Sparkling gourami are used to hot water between 22 and 26 degrees. Both when it comes to pH and hardness, however, you have a wider range to choose from. You should at least make sure that there are some minerals in the water so that the gh is not 0, and they will thrive somewhere between 4 and 18 gh. 

Ph you can have somewhere between 6.0 and 7.5, although around neutral water is perhaps the most optimal (6.8-7.2). Despite this, aquarists say that they have kept Sparkling gourami in water up to 8.0 in pH without problems for a long time.

This fish is was for nitrite, nitrate and ammonium. Make sure you make a water change of 20-25% at least once a week, although 2-3 at 15% will be even better.

Care Guidance

Sparkling gourami are not the fastest for the dish, so this too should be considered before choosing aquarium friends. If they are kept together with a number of fast shoal fish, they will end up being outcompeted.

As long as you avoid it, it is not difficult to feed a Sparkling gourami. They eat most things, from flake feed, pellets and spirulina, to microworms and red mosquito larvae. 

As usual, it is important to make sure that your fish does not just get dry food. They should also get plenty of frozen or live feed. Half of the meals can consist of this, although giving them 3-4 times a week is also good.

Be careful not to overfeed as this can quickly lead to poor water levels. Feed your Sparkling gourami twice a day, as much as it can eat in two minutes.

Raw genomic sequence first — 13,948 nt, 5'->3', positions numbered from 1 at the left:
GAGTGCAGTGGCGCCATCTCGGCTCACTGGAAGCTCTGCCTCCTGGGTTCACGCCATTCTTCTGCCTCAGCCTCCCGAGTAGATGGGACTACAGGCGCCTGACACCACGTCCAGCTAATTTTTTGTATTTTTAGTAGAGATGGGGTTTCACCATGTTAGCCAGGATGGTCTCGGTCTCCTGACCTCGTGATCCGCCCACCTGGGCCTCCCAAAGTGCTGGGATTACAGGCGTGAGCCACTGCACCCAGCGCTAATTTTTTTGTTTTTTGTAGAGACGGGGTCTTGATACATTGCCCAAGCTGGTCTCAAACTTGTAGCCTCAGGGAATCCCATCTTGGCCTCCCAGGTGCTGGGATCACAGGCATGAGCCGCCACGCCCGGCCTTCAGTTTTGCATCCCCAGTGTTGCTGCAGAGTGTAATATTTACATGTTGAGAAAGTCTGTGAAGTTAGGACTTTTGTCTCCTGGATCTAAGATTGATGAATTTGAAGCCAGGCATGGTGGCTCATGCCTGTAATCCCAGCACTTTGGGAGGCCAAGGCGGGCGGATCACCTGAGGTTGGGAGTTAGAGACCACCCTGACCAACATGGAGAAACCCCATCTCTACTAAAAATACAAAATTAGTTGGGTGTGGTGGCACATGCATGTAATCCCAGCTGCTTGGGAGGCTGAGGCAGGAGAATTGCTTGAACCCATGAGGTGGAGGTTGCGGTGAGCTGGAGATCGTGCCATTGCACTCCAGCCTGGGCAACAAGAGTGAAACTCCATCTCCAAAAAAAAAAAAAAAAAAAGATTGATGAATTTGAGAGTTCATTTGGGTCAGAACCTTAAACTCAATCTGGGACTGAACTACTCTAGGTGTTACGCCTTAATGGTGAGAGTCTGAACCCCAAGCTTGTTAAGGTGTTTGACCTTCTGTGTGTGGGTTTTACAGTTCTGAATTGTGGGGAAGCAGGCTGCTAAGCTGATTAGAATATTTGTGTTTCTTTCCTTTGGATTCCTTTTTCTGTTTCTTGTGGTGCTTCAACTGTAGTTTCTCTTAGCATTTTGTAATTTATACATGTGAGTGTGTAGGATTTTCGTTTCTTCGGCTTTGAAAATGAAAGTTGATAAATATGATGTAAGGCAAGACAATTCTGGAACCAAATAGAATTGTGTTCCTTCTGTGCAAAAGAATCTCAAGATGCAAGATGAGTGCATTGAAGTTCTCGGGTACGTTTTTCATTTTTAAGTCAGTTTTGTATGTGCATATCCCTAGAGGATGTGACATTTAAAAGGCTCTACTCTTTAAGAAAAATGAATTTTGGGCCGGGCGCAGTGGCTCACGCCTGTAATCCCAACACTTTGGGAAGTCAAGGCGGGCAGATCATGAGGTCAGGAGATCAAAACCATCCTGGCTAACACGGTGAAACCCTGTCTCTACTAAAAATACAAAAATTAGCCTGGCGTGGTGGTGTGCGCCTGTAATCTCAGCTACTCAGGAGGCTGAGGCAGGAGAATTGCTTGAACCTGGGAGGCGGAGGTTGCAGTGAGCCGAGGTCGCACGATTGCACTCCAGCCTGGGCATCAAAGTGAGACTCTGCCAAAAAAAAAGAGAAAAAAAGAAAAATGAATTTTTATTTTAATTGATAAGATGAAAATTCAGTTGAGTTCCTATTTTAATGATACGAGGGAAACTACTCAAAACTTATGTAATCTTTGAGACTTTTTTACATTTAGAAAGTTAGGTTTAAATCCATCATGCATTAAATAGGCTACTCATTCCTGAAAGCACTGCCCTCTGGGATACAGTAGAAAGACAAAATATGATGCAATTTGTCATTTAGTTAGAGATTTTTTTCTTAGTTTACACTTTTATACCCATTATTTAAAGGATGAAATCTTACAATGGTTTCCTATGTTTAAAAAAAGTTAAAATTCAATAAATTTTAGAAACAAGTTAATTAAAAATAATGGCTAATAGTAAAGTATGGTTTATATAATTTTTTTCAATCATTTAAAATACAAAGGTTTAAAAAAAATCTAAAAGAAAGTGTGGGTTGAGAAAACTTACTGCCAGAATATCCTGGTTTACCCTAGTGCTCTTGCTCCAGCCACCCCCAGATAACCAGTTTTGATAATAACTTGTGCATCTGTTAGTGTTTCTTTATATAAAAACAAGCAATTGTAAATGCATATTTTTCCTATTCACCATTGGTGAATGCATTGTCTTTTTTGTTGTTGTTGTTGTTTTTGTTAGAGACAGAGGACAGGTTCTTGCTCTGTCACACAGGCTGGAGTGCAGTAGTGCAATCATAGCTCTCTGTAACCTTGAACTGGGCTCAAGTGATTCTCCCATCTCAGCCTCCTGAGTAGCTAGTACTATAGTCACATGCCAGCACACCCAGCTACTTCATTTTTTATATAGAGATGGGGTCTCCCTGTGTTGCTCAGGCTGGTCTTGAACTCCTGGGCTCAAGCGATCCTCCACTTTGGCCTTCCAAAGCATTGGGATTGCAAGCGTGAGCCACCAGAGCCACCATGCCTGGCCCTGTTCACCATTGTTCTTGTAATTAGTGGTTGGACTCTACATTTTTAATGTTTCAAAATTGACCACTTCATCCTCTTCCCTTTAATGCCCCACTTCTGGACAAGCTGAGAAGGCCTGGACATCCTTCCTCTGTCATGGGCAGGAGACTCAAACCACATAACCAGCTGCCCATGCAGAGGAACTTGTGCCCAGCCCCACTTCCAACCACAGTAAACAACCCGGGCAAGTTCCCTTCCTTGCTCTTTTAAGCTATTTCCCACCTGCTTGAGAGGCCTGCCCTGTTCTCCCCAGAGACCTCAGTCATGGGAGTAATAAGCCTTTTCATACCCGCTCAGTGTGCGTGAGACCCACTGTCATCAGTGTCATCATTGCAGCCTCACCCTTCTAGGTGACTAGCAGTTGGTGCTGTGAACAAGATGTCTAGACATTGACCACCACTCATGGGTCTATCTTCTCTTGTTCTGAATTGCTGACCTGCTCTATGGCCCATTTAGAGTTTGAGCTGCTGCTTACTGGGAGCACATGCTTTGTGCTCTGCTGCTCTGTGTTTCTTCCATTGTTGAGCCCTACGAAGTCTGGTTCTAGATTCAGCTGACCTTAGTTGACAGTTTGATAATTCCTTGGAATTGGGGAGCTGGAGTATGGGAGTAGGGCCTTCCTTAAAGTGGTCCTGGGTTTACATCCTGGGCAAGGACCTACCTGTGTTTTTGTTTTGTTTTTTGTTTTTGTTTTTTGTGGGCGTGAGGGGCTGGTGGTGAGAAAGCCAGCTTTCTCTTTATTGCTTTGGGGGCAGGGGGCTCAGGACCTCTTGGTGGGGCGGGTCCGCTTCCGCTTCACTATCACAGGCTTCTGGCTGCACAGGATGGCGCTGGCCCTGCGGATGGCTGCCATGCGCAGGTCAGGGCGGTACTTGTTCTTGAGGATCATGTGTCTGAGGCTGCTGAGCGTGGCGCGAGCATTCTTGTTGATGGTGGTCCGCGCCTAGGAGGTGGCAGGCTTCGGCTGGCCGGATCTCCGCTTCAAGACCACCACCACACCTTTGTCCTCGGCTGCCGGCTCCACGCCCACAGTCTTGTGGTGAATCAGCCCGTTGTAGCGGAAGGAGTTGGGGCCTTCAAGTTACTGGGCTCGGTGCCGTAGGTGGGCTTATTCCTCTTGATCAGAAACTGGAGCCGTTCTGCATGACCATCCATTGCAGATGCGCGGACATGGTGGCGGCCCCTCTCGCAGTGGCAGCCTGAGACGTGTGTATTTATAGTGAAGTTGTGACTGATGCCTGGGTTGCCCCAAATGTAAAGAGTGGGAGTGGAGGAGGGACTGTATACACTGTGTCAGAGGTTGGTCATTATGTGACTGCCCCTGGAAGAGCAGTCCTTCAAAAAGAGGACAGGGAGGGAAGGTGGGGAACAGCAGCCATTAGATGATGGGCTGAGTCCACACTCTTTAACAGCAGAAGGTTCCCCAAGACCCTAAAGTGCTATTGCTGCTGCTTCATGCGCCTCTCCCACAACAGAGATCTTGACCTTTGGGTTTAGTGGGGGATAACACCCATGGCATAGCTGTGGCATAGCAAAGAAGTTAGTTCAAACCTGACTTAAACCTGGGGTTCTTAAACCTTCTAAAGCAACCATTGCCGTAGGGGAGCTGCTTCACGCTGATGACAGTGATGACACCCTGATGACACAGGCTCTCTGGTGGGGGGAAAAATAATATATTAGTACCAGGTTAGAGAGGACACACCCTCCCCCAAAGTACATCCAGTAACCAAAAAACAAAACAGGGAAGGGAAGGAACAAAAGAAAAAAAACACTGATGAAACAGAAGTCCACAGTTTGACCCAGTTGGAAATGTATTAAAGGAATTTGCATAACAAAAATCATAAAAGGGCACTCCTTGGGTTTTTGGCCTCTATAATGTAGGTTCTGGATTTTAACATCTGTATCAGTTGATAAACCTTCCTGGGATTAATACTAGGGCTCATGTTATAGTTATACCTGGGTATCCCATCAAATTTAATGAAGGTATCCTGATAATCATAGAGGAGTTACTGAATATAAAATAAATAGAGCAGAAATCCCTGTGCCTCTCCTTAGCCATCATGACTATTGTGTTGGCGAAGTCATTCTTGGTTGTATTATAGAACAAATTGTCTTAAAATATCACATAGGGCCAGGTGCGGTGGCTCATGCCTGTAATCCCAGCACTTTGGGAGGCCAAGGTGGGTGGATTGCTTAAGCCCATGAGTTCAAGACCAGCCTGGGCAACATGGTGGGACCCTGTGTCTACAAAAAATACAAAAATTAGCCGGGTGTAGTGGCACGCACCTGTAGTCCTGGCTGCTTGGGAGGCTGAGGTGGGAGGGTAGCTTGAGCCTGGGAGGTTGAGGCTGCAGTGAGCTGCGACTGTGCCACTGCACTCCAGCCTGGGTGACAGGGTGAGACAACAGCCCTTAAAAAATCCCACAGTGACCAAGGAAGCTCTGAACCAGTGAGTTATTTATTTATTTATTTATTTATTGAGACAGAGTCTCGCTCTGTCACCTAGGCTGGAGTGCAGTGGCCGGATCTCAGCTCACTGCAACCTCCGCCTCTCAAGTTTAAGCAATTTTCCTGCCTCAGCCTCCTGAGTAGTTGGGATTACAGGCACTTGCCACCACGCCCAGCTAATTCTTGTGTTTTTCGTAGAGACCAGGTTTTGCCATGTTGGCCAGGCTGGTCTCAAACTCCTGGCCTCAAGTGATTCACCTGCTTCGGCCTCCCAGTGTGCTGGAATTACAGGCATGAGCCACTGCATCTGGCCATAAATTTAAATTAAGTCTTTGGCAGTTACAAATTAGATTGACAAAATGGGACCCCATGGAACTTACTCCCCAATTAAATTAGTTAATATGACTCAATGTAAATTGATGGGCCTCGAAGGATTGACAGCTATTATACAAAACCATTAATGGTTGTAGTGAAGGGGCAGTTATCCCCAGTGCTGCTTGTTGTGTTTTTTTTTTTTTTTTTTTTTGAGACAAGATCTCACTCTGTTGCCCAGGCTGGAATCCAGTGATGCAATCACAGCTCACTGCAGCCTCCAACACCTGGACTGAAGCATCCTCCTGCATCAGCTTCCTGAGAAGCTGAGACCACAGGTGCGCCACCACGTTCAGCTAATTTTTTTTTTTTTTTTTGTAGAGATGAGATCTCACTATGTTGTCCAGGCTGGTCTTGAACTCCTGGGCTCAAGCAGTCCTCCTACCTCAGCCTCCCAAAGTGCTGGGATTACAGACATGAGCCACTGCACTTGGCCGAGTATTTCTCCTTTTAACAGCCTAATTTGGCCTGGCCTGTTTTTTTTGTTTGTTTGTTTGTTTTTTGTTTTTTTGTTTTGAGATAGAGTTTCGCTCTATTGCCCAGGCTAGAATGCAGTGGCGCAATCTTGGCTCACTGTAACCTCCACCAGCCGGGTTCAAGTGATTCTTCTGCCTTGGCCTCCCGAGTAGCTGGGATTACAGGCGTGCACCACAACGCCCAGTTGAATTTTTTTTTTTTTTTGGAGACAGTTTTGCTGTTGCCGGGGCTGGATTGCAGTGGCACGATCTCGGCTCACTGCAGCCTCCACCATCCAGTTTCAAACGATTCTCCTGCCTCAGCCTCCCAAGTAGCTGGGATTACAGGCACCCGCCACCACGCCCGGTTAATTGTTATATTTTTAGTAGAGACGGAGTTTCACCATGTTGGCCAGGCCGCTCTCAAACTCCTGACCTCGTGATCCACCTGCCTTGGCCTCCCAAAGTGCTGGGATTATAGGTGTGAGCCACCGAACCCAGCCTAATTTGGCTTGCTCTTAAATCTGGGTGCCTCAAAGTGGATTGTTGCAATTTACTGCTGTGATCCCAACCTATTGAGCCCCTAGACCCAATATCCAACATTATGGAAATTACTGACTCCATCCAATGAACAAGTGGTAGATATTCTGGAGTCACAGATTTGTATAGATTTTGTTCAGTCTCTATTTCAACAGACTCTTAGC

Sparkling gourami makes a twilight just like fighting fish . In order for there to still be a good atmosphere in your aquarium, you should have a breeding vessel if you want to get fry. The male becomes very aggressive when it lays eggs, and will chase away everything and everyone during this period.

A breeding tank does not need to be more than 30-40 liters with a male and a female. Low water levels can also help. It is also important that the male has a place to make his foam nest. You must therefore either have floating plants, a leaf or the like that can float on top of the tub.

You can start by introducing the male and wait until he has made his twilight. During this period, you may want to feed extra with live feed.

When the twilight is done, place the female in the breeding vessel. Then turn the temperature up to 26 degrees Celsius (maximum 1 degree increase per day). This is to simulate the conditions during the mating season in nature. This may take a while. When they have finished playing, the female should be removed from the tub.

The male can remain in the tub until the fry have hatched. Then you can also take him out of the tub. The male usually defends his fry well, but can eat one now and then. Especially if it is inexperienced. In addition, it will be more difficult to keep the water values ​​stable with an adult fish in the tank. When the fry have become free-swimming, you must feed them infusively regularly 4-5 times a day. As they grow, you can then switch to micro worms.